"The answer is quite straightforward: the necessary financial backing and focus on these compounds was in place. Typically, innovators, sponsors and service providers do not have an abundance of resources and/or capital to address the series of checks and balances that influence how quickly a product can get to market.”

“Those organisations with the most transparency and a culture focused on genuine partnership are more successful when it comes to delivering a quality product quickly. Built on communication and common goals and values, these kinds of relationships build trust and ownership on both sides, which inevitably makes everyone want to work smarter and harder to meet deadlines,” he adds.

“As mentioned previously,” says James Rogers, Head of Manufacturing and Supply at Sterling Pharma Solutions, “data is an extremely useful tool in terms of accelerating time-to-market for customers."

"It can identify areas of the production process that are less efficient than they should be or equipment that needs investment to increase its availability and performance. With this insight, CDMOs can take the necessary steps to enhance efficiency, minimise delays and bring products to market faster.

James Rogers

James Rogers

“Another vital criterion, and perhaps the most important, is to ensure that enough time is spent during the development stages of the molecule lifecycle to establish properly defined processes with robust analytical methods. Time spent at this stage will be repaid with a smoother transition to manufacturing and, ultimately, avoid delays and reduce waste.”

“In addition, CDMOs are working on ways to make better use of the data they have internally, particularly historical records. Digitising old records can allow knowledge to be harnessed to identify potential solutions to process issues that have been discovered in the past."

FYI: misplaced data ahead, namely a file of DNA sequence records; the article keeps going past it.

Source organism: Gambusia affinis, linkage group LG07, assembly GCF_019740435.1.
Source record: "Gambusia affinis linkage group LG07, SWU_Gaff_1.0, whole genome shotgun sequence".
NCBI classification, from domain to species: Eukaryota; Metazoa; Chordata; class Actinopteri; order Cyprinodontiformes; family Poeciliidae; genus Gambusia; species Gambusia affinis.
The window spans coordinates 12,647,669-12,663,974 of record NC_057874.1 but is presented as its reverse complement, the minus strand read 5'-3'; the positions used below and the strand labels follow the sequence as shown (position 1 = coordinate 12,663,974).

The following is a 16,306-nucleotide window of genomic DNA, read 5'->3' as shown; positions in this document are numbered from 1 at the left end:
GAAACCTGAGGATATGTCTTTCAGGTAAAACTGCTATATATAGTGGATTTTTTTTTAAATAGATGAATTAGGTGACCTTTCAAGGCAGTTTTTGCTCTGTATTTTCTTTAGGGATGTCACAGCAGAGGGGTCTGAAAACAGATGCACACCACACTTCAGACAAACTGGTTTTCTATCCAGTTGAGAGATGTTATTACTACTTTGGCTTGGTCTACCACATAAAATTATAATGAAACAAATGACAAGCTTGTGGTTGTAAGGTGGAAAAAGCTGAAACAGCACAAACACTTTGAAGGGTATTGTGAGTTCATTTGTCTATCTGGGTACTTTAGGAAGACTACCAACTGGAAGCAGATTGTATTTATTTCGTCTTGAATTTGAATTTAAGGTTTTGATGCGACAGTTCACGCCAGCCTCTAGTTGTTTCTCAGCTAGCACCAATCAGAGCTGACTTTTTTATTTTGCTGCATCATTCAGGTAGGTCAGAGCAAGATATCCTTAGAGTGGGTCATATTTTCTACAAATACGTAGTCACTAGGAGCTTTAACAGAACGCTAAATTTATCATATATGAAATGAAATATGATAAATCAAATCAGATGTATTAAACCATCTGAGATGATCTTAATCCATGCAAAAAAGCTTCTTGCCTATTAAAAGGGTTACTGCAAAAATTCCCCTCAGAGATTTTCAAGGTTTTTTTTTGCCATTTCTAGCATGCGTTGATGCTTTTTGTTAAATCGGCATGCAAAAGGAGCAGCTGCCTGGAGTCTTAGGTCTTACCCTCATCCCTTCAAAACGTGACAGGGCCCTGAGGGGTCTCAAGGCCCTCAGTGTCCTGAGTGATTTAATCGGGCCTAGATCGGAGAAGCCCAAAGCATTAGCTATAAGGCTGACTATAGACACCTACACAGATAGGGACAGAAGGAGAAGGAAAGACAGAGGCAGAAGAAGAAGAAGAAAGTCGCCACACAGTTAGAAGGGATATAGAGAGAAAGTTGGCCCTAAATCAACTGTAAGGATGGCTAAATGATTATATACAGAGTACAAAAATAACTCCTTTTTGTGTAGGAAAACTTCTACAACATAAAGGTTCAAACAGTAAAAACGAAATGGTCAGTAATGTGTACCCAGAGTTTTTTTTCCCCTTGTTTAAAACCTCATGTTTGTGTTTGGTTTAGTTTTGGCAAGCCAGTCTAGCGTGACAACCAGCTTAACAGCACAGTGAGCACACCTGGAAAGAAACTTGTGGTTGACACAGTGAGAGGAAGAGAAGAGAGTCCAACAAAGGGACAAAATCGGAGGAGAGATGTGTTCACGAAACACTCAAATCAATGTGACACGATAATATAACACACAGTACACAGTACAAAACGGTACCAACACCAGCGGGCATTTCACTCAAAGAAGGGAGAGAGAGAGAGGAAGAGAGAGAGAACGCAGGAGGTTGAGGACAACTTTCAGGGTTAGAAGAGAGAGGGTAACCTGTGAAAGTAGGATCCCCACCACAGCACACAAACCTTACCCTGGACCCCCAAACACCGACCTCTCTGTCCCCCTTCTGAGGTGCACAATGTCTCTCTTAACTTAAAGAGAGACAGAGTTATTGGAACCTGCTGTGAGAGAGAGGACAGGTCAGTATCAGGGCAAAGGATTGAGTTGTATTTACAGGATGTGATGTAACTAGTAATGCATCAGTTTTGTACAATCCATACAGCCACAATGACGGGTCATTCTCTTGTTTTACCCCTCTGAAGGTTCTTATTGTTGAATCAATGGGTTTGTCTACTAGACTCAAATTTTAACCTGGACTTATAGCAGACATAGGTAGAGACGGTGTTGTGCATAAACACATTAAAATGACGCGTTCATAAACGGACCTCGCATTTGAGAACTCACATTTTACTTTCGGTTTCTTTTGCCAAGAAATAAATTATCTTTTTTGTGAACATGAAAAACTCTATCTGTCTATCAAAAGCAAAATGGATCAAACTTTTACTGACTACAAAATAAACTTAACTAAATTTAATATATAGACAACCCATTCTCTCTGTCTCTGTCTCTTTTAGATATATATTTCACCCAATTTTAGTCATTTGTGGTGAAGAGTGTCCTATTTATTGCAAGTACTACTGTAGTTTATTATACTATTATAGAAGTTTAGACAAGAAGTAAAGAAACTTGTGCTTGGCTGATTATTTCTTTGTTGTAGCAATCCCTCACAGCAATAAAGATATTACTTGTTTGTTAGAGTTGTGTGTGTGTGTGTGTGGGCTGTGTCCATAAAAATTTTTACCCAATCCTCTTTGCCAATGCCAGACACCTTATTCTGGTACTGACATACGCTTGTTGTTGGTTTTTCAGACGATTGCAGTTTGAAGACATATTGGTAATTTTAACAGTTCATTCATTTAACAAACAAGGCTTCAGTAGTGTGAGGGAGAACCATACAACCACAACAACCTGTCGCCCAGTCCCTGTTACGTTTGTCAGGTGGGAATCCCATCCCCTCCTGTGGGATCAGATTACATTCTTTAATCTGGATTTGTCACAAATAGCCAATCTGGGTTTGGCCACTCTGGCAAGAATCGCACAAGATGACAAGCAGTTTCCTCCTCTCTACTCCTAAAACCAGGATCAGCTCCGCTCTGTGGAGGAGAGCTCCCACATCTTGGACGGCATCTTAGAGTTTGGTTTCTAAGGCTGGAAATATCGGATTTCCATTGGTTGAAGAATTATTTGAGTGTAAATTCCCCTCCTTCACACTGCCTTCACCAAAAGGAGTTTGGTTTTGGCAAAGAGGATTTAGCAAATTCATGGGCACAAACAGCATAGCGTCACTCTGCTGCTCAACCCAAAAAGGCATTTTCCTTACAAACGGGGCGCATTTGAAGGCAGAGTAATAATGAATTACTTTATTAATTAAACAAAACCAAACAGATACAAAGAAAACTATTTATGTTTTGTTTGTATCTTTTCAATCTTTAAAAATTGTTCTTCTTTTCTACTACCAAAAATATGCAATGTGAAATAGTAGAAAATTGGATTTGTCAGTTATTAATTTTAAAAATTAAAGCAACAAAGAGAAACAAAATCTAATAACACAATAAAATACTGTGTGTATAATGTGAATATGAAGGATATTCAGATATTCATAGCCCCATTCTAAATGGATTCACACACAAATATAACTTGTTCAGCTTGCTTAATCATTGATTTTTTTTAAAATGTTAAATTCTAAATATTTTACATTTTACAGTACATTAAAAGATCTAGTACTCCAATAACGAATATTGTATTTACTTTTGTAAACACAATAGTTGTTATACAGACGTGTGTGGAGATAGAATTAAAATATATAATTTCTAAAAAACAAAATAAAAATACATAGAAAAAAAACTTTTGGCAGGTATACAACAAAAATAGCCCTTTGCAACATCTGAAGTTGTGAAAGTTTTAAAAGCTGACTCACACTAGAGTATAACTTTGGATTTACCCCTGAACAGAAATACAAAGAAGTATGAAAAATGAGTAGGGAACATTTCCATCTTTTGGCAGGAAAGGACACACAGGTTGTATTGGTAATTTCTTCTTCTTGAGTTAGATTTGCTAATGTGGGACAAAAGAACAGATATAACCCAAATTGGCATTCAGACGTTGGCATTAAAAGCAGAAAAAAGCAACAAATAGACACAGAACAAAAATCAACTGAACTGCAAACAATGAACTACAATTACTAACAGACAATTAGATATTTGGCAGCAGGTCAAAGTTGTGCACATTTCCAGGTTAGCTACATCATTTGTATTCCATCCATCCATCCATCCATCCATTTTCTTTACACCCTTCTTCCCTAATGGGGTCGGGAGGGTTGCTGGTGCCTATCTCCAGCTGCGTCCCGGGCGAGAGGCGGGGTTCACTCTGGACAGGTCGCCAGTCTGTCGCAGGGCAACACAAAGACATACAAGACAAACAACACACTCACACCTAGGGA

"This is something Sterling is addressing right now; the business has some 50 years of experience and is working in collaboration with a digital specialist to digitise and categorise lab notebooks to make them easier to search through in the future.”

“Making accurate and appropriate regulatory filings can also improve speed-to-market — ensuring that incremental changes for continuous improvement can be made more easily. Understanding the compliance landscape and how it affects the whole process plays a huge part in a project’s success.”

People and processes

Bringing round two to a close, Stefan Beyer, President and Managing Director, Vibalogics, reminds me that, if selected with care, outsourcing partners can offer the infrastructure and skilled personnel required to accelerate processes for customers.

“They will have the platforms and the analytical assays in place to optimise, expedite and, when needed, also offer contingency solutions. There are many examples of ways that CDMOs are seeking to accelerate speed-to-market by making the most of existing capacity.”

Stefan Beyer

Stefan Beyer

“One solution that is becoming widely used in the viral vector space is the parallelisation of experiments using robotic systems to speed up the identification of the right virus cell clone combination, streamline media optimisation, etc. This allows development processes to be performed effectively at a faster rate, helping to free up significant resources and reducing overall timelines.”

“Implementing production platforms that are widely usable also has a crucial part to play,” he continues: “Such platforms need very little, if any, process development (a single cell line is required for many products); as such, harnessing these benefits can eliminate the need to customise processes to the unique needs of the product and further reduce time-to-market."

"In addition, scaled-down models that increase the predictability of large-scale systems, and using a Quality by Design (QbD) approach during early stage development are helping to minimise the risk of inefficiencies and downtime.”

“The one factor currently limiting the pace of change, though, is talent availability. More expertise is needed across the industry to help companies identify new ways to further improve process development and make better use of existing capacity throughout the entire production process.”